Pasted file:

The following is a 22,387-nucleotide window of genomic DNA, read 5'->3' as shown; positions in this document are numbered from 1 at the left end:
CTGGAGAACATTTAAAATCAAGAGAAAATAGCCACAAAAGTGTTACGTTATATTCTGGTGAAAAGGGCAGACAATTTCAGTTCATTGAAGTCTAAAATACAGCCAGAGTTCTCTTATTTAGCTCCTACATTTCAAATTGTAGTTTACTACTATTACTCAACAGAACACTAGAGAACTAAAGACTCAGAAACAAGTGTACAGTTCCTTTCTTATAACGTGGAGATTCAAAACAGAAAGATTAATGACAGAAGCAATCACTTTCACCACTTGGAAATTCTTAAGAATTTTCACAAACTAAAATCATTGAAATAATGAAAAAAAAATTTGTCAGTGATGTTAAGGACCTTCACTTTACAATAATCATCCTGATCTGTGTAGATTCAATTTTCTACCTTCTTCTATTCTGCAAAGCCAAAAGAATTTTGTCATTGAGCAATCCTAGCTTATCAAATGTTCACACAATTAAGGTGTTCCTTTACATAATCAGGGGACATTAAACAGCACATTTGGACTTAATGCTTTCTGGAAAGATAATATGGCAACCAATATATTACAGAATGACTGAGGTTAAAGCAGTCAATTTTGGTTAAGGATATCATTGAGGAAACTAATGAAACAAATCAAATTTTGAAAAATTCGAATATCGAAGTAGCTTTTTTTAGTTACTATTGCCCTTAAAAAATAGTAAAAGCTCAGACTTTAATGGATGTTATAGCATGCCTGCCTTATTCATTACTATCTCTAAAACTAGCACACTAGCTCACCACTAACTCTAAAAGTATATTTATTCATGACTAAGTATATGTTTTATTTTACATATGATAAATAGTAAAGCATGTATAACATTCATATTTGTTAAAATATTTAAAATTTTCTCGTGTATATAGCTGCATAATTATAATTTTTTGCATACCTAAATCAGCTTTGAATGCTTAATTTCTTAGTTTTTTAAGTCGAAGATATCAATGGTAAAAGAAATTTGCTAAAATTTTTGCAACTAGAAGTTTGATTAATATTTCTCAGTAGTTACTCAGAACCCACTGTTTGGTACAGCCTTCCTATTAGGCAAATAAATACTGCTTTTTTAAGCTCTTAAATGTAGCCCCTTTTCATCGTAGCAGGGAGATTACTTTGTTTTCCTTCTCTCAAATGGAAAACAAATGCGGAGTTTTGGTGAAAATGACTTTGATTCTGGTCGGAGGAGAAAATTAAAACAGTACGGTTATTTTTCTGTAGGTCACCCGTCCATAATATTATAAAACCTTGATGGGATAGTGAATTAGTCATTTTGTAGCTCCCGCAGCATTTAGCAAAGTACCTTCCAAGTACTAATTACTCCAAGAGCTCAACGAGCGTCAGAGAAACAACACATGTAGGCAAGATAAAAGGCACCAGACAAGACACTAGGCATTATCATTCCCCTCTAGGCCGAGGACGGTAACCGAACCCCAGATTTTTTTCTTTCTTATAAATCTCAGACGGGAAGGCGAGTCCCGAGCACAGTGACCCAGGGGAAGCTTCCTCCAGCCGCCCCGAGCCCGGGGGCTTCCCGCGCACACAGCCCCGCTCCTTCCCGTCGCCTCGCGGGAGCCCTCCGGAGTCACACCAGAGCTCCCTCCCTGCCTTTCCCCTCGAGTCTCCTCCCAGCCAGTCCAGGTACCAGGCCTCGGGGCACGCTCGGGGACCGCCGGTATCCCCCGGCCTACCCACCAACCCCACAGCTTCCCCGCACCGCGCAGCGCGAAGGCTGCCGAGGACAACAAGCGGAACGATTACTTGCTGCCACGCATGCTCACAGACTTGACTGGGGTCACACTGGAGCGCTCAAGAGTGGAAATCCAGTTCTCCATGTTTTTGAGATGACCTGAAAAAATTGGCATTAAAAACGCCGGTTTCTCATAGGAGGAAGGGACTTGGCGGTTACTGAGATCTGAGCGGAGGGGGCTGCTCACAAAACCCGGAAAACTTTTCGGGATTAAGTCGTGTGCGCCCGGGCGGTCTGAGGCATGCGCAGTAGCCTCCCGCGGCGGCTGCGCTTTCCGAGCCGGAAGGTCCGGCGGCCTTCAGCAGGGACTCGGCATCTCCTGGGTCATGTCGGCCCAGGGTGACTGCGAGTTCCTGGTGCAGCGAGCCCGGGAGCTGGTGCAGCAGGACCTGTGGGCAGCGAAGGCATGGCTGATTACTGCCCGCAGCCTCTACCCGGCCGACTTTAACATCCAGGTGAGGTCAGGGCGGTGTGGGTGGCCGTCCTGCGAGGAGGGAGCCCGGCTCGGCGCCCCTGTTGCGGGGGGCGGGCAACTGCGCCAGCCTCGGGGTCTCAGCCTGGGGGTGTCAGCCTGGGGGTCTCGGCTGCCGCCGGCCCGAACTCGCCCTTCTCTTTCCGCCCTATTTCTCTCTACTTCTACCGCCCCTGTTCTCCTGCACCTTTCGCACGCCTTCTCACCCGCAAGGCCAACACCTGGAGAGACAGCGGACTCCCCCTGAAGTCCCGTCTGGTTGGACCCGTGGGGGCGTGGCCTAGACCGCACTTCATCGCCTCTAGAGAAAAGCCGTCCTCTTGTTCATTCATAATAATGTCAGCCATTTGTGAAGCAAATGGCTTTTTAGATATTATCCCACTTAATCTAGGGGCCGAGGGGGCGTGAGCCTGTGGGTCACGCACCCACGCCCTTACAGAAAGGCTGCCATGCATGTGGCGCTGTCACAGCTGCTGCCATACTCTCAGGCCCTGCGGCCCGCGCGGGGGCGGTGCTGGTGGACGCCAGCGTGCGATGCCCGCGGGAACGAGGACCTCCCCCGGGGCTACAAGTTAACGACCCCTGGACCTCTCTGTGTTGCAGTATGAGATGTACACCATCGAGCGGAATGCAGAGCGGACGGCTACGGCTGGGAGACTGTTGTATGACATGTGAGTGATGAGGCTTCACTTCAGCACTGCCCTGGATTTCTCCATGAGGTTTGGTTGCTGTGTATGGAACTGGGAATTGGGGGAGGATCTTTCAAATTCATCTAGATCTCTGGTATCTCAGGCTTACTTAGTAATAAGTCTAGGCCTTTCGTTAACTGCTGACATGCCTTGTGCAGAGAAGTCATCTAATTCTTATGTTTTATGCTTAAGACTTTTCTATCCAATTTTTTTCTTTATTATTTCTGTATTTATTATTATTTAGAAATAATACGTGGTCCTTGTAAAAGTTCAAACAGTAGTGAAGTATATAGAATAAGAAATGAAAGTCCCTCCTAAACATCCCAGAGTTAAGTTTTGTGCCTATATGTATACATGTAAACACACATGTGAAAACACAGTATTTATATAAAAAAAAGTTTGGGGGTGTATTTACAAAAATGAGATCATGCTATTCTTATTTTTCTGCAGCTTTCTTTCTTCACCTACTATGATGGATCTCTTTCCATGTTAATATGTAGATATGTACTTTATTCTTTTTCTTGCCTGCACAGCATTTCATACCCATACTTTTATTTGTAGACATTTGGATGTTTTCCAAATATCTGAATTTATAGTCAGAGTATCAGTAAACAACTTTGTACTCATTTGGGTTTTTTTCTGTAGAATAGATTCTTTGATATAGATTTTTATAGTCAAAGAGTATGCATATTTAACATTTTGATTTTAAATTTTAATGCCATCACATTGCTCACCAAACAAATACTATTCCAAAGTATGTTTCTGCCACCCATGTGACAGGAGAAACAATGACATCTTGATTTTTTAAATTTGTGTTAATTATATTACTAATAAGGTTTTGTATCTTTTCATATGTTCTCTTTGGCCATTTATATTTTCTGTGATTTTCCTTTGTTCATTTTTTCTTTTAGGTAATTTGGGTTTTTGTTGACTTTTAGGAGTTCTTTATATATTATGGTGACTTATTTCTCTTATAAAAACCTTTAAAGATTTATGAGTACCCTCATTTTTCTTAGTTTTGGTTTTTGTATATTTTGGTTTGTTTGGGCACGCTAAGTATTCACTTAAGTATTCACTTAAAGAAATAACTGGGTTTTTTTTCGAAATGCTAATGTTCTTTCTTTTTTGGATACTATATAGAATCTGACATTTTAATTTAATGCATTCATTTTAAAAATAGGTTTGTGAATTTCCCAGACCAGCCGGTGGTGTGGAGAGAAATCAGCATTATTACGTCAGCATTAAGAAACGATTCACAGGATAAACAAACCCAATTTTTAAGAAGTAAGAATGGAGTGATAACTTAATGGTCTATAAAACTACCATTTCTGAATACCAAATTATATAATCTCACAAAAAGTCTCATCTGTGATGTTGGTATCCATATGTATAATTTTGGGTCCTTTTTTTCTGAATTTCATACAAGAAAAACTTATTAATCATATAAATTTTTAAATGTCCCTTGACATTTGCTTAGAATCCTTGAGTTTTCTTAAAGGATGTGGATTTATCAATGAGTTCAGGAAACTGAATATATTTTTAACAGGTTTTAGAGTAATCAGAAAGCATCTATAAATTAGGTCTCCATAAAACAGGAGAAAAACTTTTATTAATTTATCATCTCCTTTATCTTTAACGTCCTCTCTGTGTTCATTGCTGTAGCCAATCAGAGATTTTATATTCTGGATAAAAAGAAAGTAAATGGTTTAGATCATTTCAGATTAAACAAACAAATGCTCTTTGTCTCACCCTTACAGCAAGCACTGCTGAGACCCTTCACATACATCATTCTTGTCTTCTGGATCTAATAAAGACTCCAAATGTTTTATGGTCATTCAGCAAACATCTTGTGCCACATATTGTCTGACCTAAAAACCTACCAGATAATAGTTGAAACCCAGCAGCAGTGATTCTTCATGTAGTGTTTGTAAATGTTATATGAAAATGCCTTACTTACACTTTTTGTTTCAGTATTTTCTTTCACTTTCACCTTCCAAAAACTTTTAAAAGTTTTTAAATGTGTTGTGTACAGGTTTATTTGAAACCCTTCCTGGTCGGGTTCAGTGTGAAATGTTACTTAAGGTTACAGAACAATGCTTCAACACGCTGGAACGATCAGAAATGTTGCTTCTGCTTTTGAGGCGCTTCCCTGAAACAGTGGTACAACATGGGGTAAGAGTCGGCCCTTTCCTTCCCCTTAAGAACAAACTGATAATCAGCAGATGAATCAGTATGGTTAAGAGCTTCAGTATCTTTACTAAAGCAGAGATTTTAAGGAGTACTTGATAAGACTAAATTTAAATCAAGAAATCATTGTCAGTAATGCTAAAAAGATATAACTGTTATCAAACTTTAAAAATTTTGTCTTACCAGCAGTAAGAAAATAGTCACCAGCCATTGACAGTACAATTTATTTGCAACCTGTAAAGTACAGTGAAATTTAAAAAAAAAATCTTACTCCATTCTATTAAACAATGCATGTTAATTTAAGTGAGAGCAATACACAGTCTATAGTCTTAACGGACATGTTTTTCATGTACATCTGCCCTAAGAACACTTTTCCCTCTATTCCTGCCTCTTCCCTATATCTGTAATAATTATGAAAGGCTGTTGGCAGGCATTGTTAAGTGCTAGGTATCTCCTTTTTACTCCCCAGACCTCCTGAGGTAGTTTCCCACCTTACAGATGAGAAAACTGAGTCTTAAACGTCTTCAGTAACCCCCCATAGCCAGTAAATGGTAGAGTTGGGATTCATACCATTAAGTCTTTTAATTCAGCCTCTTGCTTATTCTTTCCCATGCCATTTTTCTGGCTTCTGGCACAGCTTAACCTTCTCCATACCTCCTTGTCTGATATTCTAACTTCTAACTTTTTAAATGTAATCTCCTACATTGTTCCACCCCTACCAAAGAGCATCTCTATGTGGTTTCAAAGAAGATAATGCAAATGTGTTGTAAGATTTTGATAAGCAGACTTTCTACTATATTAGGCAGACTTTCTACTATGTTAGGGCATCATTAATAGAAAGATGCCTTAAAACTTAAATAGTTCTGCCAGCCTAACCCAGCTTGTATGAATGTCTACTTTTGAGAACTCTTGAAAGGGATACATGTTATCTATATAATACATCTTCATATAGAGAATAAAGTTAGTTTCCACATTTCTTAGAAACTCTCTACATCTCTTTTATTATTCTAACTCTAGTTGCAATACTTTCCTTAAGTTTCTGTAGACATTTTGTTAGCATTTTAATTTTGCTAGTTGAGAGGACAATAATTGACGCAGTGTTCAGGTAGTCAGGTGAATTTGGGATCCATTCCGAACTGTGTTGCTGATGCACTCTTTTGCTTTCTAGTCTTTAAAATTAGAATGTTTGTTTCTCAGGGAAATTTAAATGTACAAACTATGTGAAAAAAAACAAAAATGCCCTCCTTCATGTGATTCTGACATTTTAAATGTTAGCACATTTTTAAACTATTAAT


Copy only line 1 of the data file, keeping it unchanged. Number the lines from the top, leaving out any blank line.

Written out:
The following is a 22,387-nucleotide window of genomic DNA, read 5'->3' as shown; positions in this document are numbered from 1 at the left end: